Google has made a point of bragging about its various helpful artificial intelligence services, both branded and invisible, and this week the search giant tabulated some of its positive effects that show how the impact on efficiency, or “overhead,” is enormous.
Overhead is a polite term for time wasted, or at least time sub-optimally utilized. This can include managing your schedule or filling out bureaucratic forms — all the various bits of work we need to do just to start the work we actually need to get done. Google’s approach to its A.I. services is to try to minimize this overhead time, and between auto-scheduling meetings, auto-filling out documents, auto-suggesting reference material, and more, it seems to be making real progress in that.
Google’s enterprise software suite, GSuite, is still behind Microsoft’s Office 365 in terms of market share, but it’s gaining ground as its feature-set increases, and the Microsoft generation fades further in the rear-view. Time-saving, A.I.-driven services like Smart Reply are a big part of that, and increasingly Google wants its A.I. agents to be able to do their work without having to bother cloud servers at all.
Yet to do their work, the A.I. services that provide these productivity-increasing results require total access to a user’s information, and Google just-so-happens to be a company based around selling user information. Earlier justifications were based around better-targeting ads to users, but these were rejected as a frivolous justification for letting Google read the entirety of every email.
Now, these machine learning services are making much the same omniscience useful enough that its all-seeing A.I. is no longer the price of admission, but an increasingly necessary feature unto itself.
Don’t ever say Google doesn’t learn from its mistakes.
This trend began with Gmail spam filtering, which has evolved due to a literal cyber-arms race between Google’s anti-spam engineers and the world’s biggest spammers. Google would start mass-banning addresses, the hackers would develop botnets to release spam from thousands of innocent accounts. And not everything ended up being effective; Google banned over-use of the word “Viagra,” and end up doing little more than victimizing poor, innocent Olivia Gradina.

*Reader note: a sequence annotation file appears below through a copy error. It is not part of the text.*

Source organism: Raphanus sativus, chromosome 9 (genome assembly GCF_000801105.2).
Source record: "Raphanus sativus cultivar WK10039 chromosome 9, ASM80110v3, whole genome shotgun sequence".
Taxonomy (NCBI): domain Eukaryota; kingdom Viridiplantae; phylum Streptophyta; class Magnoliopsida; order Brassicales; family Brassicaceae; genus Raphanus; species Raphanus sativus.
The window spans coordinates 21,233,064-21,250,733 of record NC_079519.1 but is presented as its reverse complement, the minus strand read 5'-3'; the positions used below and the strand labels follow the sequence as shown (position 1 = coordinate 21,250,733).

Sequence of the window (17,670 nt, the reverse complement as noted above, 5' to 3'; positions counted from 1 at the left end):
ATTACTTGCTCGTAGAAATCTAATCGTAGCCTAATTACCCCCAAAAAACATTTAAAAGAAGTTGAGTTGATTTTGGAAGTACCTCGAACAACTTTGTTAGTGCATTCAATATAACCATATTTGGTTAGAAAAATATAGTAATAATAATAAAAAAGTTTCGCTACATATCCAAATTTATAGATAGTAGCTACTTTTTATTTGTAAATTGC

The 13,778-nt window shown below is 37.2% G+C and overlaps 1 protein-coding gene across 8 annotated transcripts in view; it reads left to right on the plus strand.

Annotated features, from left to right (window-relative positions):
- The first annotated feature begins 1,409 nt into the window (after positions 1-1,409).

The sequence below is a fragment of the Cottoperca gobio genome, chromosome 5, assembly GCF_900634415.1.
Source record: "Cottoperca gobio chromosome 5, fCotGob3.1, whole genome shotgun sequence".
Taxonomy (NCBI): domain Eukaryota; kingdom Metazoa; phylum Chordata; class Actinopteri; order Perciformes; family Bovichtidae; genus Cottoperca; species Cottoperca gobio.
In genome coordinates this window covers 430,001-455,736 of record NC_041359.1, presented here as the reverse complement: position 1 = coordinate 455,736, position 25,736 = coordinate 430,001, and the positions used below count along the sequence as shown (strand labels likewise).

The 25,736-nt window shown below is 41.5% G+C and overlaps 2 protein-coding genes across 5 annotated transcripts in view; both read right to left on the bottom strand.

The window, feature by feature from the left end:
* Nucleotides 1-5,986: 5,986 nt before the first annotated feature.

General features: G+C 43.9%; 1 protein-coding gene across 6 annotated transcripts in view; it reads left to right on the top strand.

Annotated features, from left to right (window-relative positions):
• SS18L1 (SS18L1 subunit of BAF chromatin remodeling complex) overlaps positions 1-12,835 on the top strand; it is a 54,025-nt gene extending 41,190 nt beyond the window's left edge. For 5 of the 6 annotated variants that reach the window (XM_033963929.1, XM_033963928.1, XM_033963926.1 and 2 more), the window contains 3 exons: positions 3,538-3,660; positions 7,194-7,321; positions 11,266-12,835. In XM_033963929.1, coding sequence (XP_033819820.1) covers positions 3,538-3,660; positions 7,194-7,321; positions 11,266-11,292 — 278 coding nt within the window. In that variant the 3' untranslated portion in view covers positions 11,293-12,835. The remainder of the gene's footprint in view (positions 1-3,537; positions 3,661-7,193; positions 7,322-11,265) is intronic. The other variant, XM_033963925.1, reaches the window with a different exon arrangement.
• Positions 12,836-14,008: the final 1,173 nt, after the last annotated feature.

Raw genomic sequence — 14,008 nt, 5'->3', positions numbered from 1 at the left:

The best example of how this arms race brought us here came up when spammers began tracking embedded image downloads. The strategy was to embed an image in an email, perhaps a single white pixel, and assume that any address which accessed the image was an active account, fit to be spammed. Gmail’s response was to download every email and image, whether or not the user opened it, thus making it impossible for spammers to tell which addresses were worth extra effort in the future.
Once we accepted that, there was officially no going back to a time when Google wasn’t supposed to know everything about its users’ lives.
Recent security scares like the Google Docs phishing attack could still motivate further expansions in Google’s overall knowledge about its customers. Could the company have protected users from the attack with some new, A.I.-born level of insight into our lives?
Do not doubt that somewhere, Google is hard at work trying to find out.